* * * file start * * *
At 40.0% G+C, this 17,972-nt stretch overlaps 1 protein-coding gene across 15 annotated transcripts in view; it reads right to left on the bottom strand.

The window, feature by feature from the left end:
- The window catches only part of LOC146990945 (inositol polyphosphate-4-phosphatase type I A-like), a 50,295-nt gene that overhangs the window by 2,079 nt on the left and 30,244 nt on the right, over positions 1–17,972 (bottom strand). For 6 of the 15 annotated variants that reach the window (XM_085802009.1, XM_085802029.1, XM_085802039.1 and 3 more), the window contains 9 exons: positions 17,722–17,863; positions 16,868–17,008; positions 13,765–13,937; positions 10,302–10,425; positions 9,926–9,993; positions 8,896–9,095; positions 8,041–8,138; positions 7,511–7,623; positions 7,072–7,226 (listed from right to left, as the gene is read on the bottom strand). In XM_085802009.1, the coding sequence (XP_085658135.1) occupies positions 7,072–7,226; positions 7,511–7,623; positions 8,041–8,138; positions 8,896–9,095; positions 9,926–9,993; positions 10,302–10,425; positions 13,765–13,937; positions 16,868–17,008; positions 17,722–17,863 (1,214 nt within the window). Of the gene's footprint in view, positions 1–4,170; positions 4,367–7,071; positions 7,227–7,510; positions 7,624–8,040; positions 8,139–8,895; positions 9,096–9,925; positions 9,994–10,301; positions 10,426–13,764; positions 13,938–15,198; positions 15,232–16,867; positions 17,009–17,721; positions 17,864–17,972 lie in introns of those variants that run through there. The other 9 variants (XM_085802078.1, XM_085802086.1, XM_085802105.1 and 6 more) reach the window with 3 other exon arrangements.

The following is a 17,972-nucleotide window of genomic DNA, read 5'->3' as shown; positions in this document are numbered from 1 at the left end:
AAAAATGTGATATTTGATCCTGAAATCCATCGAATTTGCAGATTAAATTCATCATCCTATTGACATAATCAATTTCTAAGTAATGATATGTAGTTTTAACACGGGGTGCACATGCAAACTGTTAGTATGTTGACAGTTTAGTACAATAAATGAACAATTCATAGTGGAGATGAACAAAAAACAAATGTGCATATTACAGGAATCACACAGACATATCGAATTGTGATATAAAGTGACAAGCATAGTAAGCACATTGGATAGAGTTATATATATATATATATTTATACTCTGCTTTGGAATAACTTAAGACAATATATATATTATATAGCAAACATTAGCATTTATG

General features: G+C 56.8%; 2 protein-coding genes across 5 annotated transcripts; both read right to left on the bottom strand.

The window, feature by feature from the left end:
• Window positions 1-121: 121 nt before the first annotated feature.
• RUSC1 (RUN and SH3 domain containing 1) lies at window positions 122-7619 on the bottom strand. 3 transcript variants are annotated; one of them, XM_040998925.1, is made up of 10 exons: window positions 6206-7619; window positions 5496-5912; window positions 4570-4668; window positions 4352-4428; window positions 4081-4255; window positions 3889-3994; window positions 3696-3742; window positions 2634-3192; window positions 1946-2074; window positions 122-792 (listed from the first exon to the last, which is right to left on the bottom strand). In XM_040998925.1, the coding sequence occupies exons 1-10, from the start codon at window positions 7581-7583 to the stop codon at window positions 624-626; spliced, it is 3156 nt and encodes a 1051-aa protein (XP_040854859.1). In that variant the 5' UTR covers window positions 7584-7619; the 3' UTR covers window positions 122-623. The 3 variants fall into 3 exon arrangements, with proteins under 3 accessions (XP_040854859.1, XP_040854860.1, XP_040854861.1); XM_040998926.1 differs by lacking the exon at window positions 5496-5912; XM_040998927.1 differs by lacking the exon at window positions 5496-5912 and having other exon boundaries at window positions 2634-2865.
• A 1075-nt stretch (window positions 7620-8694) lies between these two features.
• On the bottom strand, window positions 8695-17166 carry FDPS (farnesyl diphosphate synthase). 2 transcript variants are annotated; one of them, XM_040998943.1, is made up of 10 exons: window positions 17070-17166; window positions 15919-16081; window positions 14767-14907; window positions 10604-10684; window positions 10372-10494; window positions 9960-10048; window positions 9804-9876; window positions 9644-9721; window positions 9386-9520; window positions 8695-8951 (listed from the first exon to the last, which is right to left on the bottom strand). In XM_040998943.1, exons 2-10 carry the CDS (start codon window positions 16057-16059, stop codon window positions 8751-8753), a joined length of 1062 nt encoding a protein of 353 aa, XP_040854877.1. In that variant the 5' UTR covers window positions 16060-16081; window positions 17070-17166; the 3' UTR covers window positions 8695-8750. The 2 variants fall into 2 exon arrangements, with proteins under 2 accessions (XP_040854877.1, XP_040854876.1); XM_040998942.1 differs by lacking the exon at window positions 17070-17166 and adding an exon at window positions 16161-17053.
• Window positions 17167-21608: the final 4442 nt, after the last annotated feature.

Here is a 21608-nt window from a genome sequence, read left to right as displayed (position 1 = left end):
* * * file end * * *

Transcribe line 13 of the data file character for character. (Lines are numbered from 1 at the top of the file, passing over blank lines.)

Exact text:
Here is a 21608-nt window from a genome sequence, read left to right as displayed (position 1 = left end):